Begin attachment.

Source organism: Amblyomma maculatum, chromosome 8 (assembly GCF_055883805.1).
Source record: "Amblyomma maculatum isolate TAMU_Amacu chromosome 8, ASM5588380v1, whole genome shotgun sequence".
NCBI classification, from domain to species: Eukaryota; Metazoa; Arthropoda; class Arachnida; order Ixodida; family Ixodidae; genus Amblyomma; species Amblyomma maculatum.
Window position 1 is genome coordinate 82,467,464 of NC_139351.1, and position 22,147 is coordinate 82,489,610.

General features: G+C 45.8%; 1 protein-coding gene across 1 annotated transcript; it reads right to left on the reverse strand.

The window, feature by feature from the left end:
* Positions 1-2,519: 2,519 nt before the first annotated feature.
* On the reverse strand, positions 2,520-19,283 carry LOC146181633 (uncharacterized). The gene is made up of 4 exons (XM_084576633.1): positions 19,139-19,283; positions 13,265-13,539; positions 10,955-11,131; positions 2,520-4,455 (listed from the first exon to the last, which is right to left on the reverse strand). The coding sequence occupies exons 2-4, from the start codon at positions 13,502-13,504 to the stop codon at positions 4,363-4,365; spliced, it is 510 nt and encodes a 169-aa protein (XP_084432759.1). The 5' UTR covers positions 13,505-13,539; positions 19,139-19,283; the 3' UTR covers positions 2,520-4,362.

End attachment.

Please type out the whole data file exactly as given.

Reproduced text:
Source organism: Amblyomma maculatum, chromosome 8 (assembly GCF_055883805.1).
Source record: "Amblyomma maculatum isolate TAMU_Amacu chromosome 8, ASM5588380v1, whole genome shotgun sequence".
NCBI classification, from domain to species: Eukaryota; Metazoa; Arthropoda; class Arachnida; order Ixodida; family Ixodidae; genus Amblyomma; species Amblyomma maculatum.
Window position 1 is genome coordinate 82,467,464 of NC_139351.1, and position 22,147 is coordinate 82,489,610.

General features: G+C 45.8%; 1 protein-coding gene across 1 annotated transcript; it reads right to left on the reverse strand.

The window, feature by feature from the left end:
* Positions 1-2,519: 2,519 nt before the first annotated feature.
* On the reverse strand, positions 2,520-19,283 carry LOC146181633 (uncharacterized). The gene is made up of 4 exons (XM_084576633.1): positions 19,139-19,283; positions 13,265-13,539; positions 10,955-11,131; positions 2,520-4,455 (listed from the first exon to the last, which is right to left on the reverse strand). The coding sequence occupies exons 2-4, from the start codon at positions 13,502-13,504 to the stop codon at positions 4,363-4,365; spliced, it is 510 nt and encodes a 169-aa protein (XP_084432759.1). The 5' UTR covers positions 13,505-13,539; positions 19,139-19,283; the 3' UTR covers positions 2,520-4,362.